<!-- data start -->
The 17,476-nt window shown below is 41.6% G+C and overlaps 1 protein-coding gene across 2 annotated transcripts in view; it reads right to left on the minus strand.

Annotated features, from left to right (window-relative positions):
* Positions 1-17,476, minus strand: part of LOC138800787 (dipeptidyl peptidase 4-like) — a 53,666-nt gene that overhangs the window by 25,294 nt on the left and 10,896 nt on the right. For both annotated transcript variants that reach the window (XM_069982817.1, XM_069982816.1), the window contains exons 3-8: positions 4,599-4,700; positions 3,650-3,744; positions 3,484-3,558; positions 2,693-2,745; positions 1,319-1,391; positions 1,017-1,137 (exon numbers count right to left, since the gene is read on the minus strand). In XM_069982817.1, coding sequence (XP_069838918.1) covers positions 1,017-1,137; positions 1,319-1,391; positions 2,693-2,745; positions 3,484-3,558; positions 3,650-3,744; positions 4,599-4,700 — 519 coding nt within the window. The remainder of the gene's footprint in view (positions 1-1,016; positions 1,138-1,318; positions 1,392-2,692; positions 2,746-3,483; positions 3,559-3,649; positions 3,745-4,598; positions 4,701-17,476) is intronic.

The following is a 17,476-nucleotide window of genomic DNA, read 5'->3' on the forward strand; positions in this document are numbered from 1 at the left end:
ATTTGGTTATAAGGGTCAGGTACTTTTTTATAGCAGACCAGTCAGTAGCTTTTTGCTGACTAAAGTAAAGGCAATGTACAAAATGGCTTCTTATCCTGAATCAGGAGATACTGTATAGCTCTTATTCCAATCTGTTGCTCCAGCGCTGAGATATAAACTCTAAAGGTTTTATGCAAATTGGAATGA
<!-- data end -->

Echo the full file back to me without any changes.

The 17,476-nt window shown below is 41.6% G+C and overlaps 1 protein-coding gene across 2 annotated transcripts in view; it reads right to left on the minus strand.

Annotated features, from left to right (window-relative positions):
* Positions 1-17,476, minus strand: part of LOC138800787 (dipeptidyl peptidase 4-like) — a 53,666-nt gene that overhangs the window by 25,294 nt on the left and 10,896 nt on the right. For both annotated transcript variants that reach the window (XM_069982817.1, XM_069982816.1), the window contains exons 3-8: positions 4,599-4,700; positions 3,650-3,744; positions 3,484-3,558; positions 2,693-2,745; positions 1,319-1,391; positions 1,017-1,137 (exon numbers count right to left, since the gene is read on the minus strand). In XM_069982817.1, coding sequence (XP_069838918.1) covers positions 1,017-1,137; positions 1,319-1,391; positions 2,693-2,745; positions 3,484-3,558; positions 3,650-3,744; positions 4,599-4,700 — 519 coding nt within the window. The remainder of the gene's footprint in view (positions 1-1,016; positions 1,138-1,318; positions 1,392-2,692; positions 2,746-3,483; positions 3,559-3,649; positions 3,745-4,598; positions 4,701-17,476) is intronic.

The following is a 17,476-nucleotide window of genomic DNA, read 5'->3' on the forward strand; positions in this document are numbered from 1 at the left end:
ATTTGGTTATAAGGGTCAGGTACTTTTTTATAGCAGACCAGTCAGTAGCTTTTTGCTGACTAAAGTAAAGGCAATGTACAAAATGGCTTCTTATCCTGAATCAGGAGATACTGTATAGCTCTTATTCCAATCTGTTGCTCCAGCGCTGAGATATAAACTCTAAAGGTTTTATGCAAATTGGAATGA